Probucol has a long history of clinical application with established efficacy and safety profiles. Probucol is a potent anti-oxidant drug that has been in clinical use during the past few decades for the treatment and prevention of cardiovascular diseases. Here we review the current status of knowledge on the pharmacology, clinical benefits, and the mechanism of actions of this unique drug. Probucol has diverse pharmacological properties with therapeutic effects on the cardiovascular systems. Its mechanism of pharmacologic actions at the molecular level has recently been elucidated with the new concept of HDL metabolism associated with cholesteryl ester transfer protein (CETP) or scavenger receptor class B type I (SR-BI). HDL-C reduction may not be a "side effect" but it most likely might reflect a mechanism of action of probucol. Probucol could be reconsidered as an option at least in case statins, which are known to be effective in lowering low-density lipoproteins (LDL) and coronary artery disease (CAD) risk, are not effective. In particular, a marked CAD risk reduction has been recently reported in long-term probucol treatment of patients with heterozygous familial hypercholesterolemia (FH) in Japan. Therefore, probucol could be a more common therapeutic drug for the treatment of patients with FH as well. There is more than enough reason to believe that this old drug has much more to offer than hitherto known.
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              Differential scanning calorimetry techniques: applications in biology and nanoscience.

              This paper reviews the best-known differential scanning calorimetries (DSCs), such as conventional DSC, microelectromechanical systems-DSC, infrared-heated DSC, modulated-temperature DSC, gas flow-modulated DSC, parallel-nano DSC, pressure perturbation calorimetry, self-reference DSC, and high-performance DSC. Also, we describe here the most extensive applications of DSC in biology and nanoscience.
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                Author and article information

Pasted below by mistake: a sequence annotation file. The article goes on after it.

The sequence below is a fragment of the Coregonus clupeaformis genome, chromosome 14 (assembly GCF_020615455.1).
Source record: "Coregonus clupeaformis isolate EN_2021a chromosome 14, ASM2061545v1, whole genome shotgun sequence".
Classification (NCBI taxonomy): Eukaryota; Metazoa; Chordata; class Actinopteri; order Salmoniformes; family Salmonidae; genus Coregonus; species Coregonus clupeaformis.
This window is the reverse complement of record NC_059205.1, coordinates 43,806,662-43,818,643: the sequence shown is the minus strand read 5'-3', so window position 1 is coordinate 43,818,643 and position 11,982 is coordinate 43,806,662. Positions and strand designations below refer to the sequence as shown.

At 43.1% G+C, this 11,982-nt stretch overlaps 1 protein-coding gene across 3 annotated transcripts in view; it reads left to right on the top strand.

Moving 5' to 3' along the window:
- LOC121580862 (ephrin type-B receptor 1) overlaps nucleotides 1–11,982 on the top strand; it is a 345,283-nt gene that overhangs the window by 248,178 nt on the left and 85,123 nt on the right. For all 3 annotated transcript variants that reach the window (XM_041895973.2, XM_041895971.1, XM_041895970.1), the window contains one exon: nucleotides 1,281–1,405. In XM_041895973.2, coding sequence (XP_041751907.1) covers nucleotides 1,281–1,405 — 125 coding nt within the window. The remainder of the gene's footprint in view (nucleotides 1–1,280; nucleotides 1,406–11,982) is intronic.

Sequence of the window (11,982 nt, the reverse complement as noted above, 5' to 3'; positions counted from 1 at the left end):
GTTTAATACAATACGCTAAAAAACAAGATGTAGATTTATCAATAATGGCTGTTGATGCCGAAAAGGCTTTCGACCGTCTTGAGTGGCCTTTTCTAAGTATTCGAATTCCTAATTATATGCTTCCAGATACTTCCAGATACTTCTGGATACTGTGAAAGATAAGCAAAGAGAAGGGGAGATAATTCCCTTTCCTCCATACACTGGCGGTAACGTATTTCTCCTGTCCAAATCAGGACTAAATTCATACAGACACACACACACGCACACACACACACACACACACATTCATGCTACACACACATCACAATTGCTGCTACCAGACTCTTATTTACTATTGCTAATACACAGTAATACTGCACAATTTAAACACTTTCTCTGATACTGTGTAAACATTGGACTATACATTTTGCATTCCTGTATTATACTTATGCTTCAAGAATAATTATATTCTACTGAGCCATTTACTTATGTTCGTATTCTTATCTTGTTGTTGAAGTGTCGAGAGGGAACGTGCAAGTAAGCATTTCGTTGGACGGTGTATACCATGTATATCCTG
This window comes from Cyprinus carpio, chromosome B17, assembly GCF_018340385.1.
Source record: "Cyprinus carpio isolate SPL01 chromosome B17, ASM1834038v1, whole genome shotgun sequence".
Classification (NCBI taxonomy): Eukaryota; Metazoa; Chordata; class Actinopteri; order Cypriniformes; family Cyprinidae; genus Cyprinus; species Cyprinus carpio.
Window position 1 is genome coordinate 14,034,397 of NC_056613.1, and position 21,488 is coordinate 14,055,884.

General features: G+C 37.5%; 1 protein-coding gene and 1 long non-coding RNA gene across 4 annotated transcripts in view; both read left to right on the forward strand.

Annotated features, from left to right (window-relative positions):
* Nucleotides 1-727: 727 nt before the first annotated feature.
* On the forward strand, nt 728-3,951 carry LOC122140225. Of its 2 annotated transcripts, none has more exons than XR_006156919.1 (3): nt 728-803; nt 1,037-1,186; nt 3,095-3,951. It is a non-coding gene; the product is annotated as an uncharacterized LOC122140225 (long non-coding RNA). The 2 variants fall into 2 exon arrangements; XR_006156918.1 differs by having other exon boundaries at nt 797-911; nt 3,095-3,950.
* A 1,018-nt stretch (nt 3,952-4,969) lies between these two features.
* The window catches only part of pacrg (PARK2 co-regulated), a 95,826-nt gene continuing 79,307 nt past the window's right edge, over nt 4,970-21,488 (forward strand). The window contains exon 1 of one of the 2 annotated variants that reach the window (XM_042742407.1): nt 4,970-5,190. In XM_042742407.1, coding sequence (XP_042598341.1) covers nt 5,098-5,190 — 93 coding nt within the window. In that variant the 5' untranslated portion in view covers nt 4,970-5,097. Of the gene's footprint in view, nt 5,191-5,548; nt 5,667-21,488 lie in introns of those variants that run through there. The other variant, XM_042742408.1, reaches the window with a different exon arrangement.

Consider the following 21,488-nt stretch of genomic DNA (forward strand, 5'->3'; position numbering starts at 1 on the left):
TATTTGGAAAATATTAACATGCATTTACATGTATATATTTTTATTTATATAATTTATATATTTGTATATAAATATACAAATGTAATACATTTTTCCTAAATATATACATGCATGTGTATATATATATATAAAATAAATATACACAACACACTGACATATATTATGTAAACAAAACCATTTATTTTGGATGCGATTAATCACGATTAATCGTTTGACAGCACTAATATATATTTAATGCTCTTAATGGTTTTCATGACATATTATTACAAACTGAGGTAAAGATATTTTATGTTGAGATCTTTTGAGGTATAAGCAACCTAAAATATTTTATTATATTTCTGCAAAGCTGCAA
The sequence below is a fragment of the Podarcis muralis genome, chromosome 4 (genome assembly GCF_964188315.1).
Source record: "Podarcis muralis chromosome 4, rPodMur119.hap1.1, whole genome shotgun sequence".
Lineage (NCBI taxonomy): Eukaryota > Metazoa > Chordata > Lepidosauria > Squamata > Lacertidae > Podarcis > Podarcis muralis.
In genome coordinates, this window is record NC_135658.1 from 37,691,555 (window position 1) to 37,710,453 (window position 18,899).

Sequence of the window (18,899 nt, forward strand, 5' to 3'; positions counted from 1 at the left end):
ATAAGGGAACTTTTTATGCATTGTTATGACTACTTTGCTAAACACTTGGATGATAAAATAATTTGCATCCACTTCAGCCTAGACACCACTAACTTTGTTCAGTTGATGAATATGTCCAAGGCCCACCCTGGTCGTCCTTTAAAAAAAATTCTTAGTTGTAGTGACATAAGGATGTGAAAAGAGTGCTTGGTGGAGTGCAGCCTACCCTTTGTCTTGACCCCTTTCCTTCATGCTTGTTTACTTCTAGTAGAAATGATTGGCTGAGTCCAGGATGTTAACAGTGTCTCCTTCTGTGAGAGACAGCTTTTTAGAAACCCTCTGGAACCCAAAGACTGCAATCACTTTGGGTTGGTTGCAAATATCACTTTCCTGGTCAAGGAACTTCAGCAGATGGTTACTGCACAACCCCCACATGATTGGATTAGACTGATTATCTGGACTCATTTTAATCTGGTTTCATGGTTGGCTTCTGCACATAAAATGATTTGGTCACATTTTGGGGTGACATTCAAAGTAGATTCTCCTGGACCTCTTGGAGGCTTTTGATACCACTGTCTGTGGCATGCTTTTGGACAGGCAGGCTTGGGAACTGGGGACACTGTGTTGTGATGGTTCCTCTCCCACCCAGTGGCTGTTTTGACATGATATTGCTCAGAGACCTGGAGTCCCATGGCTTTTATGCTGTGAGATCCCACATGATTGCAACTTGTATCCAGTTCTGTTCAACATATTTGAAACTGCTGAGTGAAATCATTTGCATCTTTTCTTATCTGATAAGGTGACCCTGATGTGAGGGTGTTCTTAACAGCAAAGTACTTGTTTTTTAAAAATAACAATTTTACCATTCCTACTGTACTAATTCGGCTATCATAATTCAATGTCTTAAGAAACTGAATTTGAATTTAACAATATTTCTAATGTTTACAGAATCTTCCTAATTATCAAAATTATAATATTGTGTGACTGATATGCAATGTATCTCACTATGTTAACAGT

Journal
                Drug Des Devel Ther
                Drug Des Devel Ther
                Drug Design, Development and Therapy
                Drug Design, Development and Therapy
                Dove Medical Press
                1177-8881
                2014
                29 September 2014
                : 8
                : 1673-1683
                Affiliations
                [1 ]Biotechnology and Drug Development Research Laboratory, School of Pharmacy, Curtin Health Innovation Research Institute, Biosciences Research Precinct, Curtin University, Perth, Australia
                [2 ]Faculty of Science and Engineering, Curtin University, Perth, Australia
                [3 ]School of Medicine and Pharmacology, Royal Perth Hospital, University of Western Australia, Perth, Australia
                [4 ]School of Biomedical Science, Curtin Health Innovation Research Institute, Biosciences Research Precinct, Curtin University, Perth, Australia
                Author notes
                Correspondence: Hani Al-Salami, School of Pharmacy, Curtin University, GPO Box U1987, Perth, WA 6845, Australia, Tel +61 8 9266 9816, Fax +61 8 9266 2769, Email hani.al-salami@ 123456curtin.edu.au
                Article
                dddt-8-1673
                10.2147/DDDT.S68247
                4189710
                © 2014 Mooranian et al. This work is published by Dove Medical Press Limited, and licensed under Creative Commons Attribution – Non Commercial (unported, v3.0) License

                The full terms of the License are available at http://creativecommons.org/licenses/by-nc/3.0/. Non-commercial uses of the work are permitted without any further permission from Dove Medical Press Limited, provided the work is properly attributed.

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                Original Research